Botox parties may face new regulations soon in New South Wales. These parties have become very popular among women and involve a couple drinks and the invitation of a "Botox cowboy" to come and do group injections on the women to help make the treatment more cost effective. There are risks involved, especially when conducted in casual facilities without proper medical care or certified practioners. The NSW health ministry will examine advertising that impliments the use of before and after images to promote the benefits of the procedures.
Health Minister John Hatzistergos says he would like to see the implimentation of "a disciplinary code enabling the medical board to act against doctors or others engaged in cosmetic medical procedures," according to NEWS.com.au
Hatzistergos said that the ads are deceptive and that "the promotion of these sorts of treatments in social settings where people are drinking alcohol and not in a position to be able to make informed decisions, are totally inappropriate."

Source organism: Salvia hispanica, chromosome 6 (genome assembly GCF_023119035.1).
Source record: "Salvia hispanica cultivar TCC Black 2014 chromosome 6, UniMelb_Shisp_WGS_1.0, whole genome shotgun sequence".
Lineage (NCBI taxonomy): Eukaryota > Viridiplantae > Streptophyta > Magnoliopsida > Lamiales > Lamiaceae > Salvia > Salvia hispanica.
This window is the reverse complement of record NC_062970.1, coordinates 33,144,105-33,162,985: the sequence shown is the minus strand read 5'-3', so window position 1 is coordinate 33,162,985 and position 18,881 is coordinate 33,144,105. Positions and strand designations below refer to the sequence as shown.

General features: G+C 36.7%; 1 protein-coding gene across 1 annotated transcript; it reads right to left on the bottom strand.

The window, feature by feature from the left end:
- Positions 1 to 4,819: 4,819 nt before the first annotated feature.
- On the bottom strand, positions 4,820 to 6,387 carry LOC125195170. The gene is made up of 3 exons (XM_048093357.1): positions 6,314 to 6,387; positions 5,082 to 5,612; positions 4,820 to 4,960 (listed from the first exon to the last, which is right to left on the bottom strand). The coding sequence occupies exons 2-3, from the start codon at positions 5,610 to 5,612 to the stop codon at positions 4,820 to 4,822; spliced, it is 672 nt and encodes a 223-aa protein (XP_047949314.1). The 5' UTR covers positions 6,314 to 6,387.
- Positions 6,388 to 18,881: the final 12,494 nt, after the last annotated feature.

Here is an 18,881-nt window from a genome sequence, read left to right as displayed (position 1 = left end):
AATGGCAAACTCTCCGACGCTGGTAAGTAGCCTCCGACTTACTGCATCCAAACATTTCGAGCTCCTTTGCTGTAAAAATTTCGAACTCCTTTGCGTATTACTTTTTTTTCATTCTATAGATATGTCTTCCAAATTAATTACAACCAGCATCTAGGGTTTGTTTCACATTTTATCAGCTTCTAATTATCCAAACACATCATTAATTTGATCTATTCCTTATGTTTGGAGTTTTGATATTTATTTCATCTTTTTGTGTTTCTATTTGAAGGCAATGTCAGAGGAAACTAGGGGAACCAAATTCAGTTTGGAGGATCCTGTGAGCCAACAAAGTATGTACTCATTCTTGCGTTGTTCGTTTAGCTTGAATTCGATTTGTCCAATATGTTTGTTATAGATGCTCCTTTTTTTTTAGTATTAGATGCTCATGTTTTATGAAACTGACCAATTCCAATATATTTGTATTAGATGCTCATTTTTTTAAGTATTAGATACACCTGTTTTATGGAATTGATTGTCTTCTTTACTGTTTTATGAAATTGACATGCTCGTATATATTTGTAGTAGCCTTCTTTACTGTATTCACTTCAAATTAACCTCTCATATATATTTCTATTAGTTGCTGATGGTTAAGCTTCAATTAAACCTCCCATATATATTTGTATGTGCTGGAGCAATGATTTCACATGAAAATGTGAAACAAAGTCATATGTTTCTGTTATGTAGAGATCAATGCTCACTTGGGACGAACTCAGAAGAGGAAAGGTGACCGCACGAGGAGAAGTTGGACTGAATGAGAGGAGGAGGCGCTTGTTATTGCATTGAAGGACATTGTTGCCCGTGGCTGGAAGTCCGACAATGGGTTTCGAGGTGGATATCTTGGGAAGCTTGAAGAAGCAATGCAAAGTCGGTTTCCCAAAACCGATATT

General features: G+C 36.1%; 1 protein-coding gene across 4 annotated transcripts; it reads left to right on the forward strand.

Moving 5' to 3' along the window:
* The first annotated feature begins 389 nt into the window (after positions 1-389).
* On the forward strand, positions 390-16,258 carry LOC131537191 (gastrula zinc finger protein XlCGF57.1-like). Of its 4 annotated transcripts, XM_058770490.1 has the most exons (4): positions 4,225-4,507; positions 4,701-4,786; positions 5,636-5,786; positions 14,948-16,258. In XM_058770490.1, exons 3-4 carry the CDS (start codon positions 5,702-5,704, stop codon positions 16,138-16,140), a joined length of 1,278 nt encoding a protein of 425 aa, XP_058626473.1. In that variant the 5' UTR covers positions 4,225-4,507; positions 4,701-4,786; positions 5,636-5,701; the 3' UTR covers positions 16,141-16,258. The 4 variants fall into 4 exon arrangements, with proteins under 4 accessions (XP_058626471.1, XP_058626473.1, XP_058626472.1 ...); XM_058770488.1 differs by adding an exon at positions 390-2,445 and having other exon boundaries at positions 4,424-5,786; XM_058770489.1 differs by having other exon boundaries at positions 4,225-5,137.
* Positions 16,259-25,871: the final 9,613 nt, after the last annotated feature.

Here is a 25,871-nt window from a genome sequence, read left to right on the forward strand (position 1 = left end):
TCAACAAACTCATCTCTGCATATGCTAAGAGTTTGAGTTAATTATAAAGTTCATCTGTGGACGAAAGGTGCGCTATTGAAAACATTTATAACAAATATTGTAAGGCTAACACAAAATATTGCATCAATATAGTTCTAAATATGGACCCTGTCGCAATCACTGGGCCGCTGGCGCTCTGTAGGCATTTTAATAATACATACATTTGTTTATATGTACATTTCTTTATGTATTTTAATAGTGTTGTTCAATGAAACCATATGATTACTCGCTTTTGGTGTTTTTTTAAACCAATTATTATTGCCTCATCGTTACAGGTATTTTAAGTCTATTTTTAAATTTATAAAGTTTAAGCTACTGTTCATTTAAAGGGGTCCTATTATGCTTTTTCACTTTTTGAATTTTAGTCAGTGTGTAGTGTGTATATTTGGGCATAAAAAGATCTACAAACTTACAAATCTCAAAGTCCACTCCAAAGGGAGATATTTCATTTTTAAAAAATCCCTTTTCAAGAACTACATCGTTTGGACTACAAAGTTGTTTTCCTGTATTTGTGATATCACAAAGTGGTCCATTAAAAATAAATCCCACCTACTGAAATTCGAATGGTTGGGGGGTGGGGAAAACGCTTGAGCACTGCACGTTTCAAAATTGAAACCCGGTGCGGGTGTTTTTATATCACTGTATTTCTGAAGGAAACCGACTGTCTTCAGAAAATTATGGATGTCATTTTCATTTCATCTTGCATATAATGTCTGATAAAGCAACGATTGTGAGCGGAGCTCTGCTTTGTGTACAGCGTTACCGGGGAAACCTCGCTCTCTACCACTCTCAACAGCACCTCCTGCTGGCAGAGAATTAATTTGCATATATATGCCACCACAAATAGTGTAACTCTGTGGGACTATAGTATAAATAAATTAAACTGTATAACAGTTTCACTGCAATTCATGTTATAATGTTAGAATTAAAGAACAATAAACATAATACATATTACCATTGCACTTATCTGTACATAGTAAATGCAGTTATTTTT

Botox was being advertised as anti-wrinkle or anti age line injections since advertising Botox itself breaches the Therapeutic Goods Act. Hatzistergos is very upset with the lax use of the treatment and was reporting saying, "Doctors are health professionals and should act as health professionals, not as used car salesmen."
â€œThe problem with botox is you're talking about paralysis in areas of the face. It's not permanent, but you can look pretty terrible for those three to four months if it's not in the areas you want.â€
(Photo from www.bbc.co.uk)
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